Title: Life after a dot-com bubble

Authors: Hokey Min, John Caltagirone, Adrea Serpico

Addresses: James R. Good Chair in Global Supply Chain Strategy, Department of Management, BAA 3008C, College of Business Administration, Bowling Green State University, Bowling Green, OH 43551, USA. ' The Revere Group, 1751 Lake Cook Road, Deerfield, Illinois, USA. ' United States Gypsum, USA

Abstract: As advancements in internet technology continues to revolutionise today|s business practices, it is increasingly more apparent that the internet has become an integral part of the daily routine. The internet generates a high level of interest from both retailers and their customers, because of its ability to expedite the purchase ordering process, simplify purchase payment procedures, reduce paperwork, eliminate order errors, and effectively utilise working capital. Leveraging such advantages, a large number of entrepreneurs explored online sales outlets by establishing dot-com ventures. Following this trend, many established brick-and-mortar retailers also jumped onto the dot-com bandwagon. Unfortunately, many dot-com ventures did not survive. We would like to summarise what lessons we learned from dot-com failures and find a way to apply these lessons to future online retail business opportunities.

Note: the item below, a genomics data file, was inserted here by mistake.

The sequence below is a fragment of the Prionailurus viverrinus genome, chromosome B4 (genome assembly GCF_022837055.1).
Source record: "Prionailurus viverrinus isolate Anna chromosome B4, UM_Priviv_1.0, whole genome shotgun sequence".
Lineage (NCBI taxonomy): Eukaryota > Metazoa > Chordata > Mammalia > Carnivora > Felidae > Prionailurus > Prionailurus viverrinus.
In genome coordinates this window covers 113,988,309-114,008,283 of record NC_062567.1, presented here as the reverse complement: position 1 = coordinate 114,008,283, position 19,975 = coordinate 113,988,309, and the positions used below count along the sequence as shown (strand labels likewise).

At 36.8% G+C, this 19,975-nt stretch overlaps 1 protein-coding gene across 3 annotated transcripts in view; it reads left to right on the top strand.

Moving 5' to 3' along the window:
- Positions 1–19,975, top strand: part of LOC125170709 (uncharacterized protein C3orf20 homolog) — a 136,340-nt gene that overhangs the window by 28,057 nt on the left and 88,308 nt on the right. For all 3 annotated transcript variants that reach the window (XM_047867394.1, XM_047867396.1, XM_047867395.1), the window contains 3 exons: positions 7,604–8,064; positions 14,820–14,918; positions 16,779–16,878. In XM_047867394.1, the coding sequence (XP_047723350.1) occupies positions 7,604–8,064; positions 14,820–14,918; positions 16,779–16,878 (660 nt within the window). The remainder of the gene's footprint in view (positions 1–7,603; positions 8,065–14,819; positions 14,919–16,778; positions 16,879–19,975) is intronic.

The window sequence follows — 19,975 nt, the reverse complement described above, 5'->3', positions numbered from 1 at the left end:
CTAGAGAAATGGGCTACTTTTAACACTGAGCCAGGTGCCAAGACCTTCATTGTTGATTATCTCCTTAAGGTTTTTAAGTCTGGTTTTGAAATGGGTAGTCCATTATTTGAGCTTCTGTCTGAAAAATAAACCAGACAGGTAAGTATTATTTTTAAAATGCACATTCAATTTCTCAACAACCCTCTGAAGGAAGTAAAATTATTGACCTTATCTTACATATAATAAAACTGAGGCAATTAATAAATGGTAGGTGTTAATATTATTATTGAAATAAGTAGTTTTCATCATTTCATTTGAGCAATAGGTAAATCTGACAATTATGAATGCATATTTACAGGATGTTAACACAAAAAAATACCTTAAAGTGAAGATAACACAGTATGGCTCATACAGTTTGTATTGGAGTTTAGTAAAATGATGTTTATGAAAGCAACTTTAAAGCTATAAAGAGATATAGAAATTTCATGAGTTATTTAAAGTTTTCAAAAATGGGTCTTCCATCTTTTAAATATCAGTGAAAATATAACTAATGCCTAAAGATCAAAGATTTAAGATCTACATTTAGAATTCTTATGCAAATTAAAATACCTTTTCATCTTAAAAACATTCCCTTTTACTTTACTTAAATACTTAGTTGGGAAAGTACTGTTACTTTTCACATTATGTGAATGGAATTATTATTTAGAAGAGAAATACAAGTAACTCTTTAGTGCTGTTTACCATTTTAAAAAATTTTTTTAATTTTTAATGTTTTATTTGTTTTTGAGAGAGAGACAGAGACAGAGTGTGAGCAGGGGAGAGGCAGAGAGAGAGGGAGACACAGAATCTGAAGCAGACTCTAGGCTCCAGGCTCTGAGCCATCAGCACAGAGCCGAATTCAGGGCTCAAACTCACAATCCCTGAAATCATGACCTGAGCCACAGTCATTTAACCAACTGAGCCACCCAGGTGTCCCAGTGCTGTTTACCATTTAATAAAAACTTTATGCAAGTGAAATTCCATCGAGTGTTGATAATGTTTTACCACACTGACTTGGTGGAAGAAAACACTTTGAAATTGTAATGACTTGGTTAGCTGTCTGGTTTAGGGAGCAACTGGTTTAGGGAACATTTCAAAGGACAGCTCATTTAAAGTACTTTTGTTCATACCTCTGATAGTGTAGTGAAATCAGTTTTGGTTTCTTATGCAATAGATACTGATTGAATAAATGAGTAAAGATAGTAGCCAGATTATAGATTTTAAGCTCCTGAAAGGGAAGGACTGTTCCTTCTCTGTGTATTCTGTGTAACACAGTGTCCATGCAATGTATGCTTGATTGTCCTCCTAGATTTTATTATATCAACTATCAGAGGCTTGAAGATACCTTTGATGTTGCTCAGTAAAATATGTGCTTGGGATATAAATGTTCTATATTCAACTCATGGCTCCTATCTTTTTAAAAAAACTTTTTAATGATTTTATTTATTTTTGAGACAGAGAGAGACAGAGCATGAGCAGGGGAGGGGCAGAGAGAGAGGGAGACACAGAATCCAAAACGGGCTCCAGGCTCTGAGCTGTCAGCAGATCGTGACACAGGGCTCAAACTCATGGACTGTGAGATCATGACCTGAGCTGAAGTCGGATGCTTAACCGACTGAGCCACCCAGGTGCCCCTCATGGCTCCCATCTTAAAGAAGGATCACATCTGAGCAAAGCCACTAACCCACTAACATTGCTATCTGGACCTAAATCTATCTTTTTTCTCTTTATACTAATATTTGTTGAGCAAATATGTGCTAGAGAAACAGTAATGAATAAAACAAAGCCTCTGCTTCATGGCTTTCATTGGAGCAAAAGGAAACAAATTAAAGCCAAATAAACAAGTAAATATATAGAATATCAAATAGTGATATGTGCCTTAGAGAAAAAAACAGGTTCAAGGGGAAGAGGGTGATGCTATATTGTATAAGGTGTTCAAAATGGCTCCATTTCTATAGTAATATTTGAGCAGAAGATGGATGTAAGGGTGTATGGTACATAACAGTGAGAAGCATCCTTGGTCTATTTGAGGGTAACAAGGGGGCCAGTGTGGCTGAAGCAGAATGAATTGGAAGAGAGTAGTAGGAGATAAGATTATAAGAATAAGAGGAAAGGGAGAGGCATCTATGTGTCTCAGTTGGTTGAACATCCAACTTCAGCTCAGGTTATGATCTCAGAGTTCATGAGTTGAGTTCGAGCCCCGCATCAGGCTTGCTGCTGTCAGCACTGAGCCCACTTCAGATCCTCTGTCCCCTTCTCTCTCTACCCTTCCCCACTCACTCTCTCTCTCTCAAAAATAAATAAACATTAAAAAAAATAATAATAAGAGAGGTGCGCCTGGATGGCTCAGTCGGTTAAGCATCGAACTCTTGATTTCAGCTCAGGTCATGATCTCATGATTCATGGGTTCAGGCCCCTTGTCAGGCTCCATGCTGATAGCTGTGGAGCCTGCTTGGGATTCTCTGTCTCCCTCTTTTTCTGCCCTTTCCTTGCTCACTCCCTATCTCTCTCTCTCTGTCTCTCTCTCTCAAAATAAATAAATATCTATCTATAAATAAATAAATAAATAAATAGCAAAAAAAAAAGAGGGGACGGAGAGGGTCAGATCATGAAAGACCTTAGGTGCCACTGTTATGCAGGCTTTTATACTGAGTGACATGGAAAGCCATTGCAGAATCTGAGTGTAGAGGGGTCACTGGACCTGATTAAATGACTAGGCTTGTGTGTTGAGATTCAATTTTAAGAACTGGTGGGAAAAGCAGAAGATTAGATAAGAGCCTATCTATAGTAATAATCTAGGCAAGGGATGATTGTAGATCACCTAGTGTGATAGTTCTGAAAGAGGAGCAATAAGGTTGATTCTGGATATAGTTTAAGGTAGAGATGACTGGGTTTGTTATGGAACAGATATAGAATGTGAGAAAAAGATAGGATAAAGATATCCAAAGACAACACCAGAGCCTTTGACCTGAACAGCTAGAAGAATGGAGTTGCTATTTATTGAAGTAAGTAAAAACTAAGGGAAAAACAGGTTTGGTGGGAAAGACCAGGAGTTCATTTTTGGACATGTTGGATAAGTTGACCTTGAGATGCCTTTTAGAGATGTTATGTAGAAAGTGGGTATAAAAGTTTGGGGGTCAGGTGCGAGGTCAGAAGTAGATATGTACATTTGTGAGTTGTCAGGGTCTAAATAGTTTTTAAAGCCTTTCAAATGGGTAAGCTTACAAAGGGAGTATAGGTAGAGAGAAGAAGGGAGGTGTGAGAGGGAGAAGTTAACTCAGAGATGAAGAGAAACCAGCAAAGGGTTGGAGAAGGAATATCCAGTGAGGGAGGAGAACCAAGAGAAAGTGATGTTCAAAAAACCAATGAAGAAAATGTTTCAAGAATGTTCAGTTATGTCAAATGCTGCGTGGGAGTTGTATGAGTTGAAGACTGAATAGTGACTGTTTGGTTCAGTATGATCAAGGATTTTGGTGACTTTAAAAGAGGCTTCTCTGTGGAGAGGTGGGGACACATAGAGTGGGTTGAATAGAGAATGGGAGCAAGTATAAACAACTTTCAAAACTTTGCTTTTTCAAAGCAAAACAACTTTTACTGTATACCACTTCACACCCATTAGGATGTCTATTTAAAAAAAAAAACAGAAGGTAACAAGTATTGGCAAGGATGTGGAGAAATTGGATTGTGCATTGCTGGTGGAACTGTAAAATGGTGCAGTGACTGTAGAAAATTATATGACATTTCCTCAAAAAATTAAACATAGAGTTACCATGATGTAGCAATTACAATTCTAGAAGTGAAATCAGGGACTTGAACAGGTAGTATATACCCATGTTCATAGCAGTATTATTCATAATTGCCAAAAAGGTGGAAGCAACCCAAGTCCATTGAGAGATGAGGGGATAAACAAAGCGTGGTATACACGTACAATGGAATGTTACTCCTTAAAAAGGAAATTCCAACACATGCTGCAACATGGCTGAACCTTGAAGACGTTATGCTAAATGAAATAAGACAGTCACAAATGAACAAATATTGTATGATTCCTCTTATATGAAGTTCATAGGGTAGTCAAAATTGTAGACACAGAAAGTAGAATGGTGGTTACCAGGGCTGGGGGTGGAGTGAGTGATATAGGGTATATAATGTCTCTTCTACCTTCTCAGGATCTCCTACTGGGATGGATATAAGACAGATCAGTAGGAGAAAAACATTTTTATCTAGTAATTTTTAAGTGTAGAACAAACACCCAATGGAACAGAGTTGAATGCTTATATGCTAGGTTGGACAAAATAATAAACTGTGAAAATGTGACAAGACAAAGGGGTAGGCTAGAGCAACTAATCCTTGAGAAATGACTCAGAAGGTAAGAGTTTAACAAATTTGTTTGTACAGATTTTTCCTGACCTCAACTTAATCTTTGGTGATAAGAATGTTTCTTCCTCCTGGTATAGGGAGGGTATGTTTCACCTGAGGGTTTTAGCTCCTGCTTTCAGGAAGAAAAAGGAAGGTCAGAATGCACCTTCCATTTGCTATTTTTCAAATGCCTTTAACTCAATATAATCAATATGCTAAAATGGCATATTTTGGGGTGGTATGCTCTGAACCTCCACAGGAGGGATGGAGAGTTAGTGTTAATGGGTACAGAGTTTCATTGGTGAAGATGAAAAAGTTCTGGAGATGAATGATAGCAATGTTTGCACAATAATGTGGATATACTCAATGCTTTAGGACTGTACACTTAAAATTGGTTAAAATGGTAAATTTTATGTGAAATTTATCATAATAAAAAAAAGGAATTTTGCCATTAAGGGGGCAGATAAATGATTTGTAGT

Keywords: e-tailing; e-logistics; business models; internet; dot-com failures; online retailing.

DOI: 10.1504/IJITM.2008.015887

International Journal of Information Technology and Management, 2008 Vol.7 No.1, pp.21 - 35

Available online: 02 Dec 2007 *

Full-text access for editors Access for subscribers Purchase this article Comment on this article